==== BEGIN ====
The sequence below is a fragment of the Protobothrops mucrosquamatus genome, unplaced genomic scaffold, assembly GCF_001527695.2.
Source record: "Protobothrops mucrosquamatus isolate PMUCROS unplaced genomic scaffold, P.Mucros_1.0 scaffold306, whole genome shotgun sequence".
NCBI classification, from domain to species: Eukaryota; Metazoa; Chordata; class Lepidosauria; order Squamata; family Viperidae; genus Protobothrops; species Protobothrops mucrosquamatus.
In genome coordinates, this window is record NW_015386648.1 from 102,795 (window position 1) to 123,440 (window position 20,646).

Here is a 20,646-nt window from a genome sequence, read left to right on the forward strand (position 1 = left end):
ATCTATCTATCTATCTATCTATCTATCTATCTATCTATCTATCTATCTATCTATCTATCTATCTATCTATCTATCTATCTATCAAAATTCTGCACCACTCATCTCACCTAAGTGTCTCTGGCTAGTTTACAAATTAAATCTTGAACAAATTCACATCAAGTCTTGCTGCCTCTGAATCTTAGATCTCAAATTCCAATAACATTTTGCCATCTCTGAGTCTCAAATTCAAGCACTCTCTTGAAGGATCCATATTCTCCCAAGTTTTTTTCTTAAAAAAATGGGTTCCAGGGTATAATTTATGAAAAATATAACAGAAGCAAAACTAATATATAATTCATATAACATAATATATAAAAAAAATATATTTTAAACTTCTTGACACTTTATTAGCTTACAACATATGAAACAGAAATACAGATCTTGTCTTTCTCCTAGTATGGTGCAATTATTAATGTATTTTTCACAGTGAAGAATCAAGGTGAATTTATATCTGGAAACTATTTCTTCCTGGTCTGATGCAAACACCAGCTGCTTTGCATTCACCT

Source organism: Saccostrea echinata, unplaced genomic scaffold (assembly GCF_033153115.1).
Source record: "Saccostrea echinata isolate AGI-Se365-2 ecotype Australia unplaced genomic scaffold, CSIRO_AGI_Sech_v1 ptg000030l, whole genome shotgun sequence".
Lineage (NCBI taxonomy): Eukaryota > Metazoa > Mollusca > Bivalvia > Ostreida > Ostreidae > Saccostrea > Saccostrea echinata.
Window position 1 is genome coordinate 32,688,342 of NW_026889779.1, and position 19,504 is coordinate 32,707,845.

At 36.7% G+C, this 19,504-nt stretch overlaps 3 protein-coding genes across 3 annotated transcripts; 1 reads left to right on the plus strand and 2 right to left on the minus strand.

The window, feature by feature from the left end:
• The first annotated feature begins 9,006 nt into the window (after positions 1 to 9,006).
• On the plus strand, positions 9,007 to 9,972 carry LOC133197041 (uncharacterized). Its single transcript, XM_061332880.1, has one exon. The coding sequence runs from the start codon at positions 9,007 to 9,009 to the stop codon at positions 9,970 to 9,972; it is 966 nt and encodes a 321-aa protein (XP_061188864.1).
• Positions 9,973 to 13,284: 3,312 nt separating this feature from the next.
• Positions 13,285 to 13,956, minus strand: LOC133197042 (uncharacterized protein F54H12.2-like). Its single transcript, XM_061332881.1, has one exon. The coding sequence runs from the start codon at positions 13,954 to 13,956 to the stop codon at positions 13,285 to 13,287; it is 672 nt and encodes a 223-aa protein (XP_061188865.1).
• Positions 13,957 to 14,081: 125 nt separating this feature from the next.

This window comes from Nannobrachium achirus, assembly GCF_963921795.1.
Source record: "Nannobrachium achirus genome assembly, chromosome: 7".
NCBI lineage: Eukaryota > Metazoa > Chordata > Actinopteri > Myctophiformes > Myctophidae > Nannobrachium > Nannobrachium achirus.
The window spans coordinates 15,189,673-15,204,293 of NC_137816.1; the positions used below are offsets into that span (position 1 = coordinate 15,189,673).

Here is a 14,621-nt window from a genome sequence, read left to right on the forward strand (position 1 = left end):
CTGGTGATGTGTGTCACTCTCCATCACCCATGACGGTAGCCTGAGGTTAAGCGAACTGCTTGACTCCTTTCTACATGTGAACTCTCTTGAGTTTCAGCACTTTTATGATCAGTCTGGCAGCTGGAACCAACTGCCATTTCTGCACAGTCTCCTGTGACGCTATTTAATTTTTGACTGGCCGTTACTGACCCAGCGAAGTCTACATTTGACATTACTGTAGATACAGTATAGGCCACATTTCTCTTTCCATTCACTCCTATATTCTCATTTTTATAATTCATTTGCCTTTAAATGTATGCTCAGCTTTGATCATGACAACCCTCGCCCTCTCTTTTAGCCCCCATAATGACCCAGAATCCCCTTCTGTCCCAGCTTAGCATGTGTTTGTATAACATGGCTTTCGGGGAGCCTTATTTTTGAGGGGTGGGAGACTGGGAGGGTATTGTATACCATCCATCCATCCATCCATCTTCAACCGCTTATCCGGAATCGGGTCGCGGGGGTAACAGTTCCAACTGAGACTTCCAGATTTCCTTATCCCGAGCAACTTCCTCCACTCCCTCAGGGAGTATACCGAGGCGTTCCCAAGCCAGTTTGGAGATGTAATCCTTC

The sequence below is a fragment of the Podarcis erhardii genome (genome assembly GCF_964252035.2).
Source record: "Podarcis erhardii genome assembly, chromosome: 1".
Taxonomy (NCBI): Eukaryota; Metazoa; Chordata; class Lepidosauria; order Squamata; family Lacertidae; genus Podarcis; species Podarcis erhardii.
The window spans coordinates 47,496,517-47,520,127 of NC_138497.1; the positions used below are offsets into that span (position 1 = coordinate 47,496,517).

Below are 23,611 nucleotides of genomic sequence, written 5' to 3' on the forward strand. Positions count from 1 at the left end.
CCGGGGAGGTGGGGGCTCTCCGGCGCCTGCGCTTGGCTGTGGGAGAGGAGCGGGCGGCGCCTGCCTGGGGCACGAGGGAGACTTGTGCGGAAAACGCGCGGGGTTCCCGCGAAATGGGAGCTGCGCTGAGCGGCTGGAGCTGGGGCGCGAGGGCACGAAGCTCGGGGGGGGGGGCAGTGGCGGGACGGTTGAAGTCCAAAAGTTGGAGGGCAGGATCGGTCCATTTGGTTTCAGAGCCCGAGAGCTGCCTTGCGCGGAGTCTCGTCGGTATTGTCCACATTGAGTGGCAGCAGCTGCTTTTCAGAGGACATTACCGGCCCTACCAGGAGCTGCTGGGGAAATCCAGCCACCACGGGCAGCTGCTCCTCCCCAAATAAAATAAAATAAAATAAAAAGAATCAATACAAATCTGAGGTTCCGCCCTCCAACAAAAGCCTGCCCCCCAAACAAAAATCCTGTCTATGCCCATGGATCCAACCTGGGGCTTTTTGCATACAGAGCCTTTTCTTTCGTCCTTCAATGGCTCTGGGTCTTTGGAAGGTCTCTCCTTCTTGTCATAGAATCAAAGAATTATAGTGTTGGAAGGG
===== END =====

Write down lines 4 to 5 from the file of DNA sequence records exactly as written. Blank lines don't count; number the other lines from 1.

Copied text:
In genome coordinates, this window is record NW_015386648.1 from 102,795 (window position 1) to 123,440 (window position 20,646).

Here is a 20,646-nt window from a genome sequence, read left to right on the forward strand (position 1 = left end):